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Page:Popular Science Monthly Volume 44.djvu/674

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THE POPULAR SCIENCE MONTHLY.

double sin of the deceased, denies him respectable burial (honesta sepultus), and dooms the poor remains to dog-burial (canina sepultus) at some cross-roads, with or without a stake driven through. It then proceeds to render his family infamous by attainder and to impoverish his heirs by confiscation of all their property. There being nothing left to destroy, Theresa's code here suspends hostilities against the suicide.

In the gradation of crimes, blasphemy was held infinitely worse than all others; while second in enormity was apostasy from the ruling faith. This is carefully limited to those who have been within the fold and have backslidden, thus excluding the different offense of heresy. The omission of heresy from the book shows that it fell within the special province of ecclesiastical courts, or else that there was a glimmering of spiritual toleration in those days.

The third great class of crimes, transcending in awfulness treason, murder, and all that follow, comprised the imaginary delusions called magic, witchcraft, and sorcery. There is an extreme effort made in this chapter by the solemn wise men of 1769 to be very judicious, calm, and reasonable. A full translation of this treatise on the ghastly joke called witchcraft, would form an exquisite satire on the self-complacent wisdom of that or any other age. It enjoins on judges great care to avoid the errors and foolish superstitions of the ignorant lower classes, and warns them never to convict, except upon positive proof that the accused is a genuine witch or sorcerer. It argues and establishes the actual existence of the black art, the evil eye, and possession by devils. Then it sets all the wheels and screws of torture at work against "all those God-forgetting wretches who commune with the devil, raise great storms, bring about cattle-plagues, or go sailing through the sky upon a goat."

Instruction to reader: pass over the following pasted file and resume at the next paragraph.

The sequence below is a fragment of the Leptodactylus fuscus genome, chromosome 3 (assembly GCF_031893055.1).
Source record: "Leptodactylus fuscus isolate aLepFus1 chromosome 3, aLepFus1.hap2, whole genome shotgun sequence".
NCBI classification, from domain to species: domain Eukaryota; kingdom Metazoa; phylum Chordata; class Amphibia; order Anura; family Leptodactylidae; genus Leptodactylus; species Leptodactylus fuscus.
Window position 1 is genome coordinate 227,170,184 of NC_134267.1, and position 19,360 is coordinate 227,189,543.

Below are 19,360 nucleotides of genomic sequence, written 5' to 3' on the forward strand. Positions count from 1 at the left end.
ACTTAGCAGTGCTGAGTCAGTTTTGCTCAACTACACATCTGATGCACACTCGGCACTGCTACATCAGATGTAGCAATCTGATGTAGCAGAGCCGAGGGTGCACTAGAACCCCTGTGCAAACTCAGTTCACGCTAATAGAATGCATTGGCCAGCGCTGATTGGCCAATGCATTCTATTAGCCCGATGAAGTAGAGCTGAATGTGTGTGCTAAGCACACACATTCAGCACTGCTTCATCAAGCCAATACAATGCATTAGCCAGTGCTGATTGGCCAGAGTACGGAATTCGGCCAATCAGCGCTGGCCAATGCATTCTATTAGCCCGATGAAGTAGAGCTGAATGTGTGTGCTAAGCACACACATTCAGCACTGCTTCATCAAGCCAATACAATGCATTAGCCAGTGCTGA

The forty-odd other classes of crimes follow in descending order, each having a little chapter containing its special code and commentary, with the following usual subdivisions:

Definition and general principles of the offense.

Different gradations of its enormity.

Amount and character of evidence necessary for issuing the warrant and arresting the suspect.

Evidence requisite to show probability of guilt and justify use of torture on trial to secure confession.

List of special interrogatories for each crime, to be used before and during torture.

General and special directions to the magistrate for unusual cases.

List of possible circumstances tending to aggravate the offense and calling for additional severity.